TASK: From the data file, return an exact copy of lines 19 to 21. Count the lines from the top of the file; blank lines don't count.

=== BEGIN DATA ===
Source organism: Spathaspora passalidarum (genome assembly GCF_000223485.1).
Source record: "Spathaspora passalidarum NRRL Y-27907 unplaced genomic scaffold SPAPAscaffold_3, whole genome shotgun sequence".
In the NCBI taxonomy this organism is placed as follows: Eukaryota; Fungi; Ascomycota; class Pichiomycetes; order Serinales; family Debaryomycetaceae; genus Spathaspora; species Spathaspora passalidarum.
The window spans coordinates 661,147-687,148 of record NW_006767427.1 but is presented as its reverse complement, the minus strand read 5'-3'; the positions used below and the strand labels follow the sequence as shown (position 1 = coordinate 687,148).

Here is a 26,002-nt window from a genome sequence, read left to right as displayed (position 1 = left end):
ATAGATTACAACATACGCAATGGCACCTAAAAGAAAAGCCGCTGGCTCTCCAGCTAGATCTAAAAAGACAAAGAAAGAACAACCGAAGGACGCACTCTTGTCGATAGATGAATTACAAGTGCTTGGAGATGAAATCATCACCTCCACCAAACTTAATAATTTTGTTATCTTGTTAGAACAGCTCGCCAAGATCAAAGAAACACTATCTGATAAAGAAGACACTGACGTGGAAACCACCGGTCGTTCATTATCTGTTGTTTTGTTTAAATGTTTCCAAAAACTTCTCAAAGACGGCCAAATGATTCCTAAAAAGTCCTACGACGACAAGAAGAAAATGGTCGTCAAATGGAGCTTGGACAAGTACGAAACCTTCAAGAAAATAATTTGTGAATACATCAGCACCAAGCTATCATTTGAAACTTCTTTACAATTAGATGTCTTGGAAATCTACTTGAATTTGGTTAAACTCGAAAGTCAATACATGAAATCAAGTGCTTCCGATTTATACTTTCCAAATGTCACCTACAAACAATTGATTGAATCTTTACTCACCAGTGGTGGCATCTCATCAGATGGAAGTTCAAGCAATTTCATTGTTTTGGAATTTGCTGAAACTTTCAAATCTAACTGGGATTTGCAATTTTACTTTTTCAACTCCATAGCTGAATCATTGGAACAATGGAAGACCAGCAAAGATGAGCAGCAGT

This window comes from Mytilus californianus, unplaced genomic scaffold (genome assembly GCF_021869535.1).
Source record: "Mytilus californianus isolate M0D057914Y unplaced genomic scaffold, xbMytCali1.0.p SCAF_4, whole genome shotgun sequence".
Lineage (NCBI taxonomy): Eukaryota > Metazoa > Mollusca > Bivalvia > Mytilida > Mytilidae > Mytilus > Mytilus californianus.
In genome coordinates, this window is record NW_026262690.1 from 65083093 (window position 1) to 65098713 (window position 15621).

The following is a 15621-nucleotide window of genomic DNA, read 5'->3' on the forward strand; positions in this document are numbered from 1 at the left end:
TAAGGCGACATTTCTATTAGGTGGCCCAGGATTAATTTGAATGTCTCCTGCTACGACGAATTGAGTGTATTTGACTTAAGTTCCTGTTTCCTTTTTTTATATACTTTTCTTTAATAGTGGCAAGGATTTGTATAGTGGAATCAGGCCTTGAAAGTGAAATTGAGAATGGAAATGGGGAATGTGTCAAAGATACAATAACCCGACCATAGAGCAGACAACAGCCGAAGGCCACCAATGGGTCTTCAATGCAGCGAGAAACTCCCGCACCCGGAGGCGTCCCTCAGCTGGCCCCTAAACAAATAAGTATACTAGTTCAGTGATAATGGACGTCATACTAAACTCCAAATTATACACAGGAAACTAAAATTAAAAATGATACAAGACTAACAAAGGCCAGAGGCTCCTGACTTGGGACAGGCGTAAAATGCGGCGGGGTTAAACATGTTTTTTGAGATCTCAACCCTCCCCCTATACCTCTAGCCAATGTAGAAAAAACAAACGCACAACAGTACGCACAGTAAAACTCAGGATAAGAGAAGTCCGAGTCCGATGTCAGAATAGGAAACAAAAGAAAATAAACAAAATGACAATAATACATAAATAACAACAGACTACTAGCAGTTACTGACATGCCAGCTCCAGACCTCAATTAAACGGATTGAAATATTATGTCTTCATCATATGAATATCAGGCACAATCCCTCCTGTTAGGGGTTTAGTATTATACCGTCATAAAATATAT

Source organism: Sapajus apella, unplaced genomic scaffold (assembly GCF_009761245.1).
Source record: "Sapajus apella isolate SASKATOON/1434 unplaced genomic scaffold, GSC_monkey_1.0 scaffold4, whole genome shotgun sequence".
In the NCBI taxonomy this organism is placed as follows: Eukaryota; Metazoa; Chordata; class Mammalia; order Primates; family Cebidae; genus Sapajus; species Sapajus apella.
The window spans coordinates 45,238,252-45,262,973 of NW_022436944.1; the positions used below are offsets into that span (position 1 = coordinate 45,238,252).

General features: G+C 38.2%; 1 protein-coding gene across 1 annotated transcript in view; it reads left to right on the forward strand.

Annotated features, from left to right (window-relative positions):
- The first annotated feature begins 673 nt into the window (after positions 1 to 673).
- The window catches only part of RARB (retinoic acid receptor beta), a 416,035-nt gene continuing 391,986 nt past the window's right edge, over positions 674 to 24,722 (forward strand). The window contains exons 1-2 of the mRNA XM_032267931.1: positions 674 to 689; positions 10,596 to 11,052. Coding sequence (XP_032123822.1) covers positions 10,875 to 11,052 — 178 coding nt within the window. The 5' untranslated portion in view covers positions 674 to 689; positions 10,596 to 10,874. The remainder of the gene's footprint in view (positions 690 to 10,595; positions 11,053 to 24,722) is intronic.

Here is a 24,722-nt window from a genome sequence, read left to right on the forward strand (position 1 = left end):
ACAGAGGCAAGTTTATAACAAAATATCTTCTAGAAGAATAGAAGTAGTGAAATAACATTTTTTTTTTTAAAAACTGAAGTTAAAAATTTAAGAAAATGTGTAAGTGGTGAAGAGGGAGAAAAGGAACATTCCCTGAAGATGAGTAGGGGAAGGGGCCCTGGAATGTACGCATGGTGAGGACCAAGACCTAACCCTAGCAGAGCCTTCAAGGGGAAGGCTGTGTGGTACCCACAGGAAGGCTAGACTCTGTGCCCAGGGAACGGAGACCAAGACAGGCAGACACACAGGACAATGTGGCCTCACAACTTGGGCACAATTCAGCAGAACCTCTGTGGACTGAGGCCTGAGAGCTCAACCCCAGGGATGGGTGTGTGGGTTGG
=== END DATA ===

- The first annotated feature begins 673 nt into the window (after positions 1 to 673).
- The window catches only part of RARB (retinoic acid receptor beta), a 416,035-nt gene continuing 391,986 nt past the window's right edge, over positions 674 to 24,722 (forward strand). The window contains exons 1-2 of the mRNA XM_032267931.1: positions 674 to 689; positions 10,596 to 11,052. Coding sequence (XP_032123822.1) covers positions 10,875 to 11,052 — 178 coding nt within the window. The 5' untranslated portion in view covers positions 674 to 689; positions 10,596 to 10,874. The remainder of the gene's footprint in view (positions 690 to 10,595; positions 11,053 to 24,722) is intronic.

Here is a 24,722-nt window from a genome sequence, read left to right on the forward strand (position 1 = left end):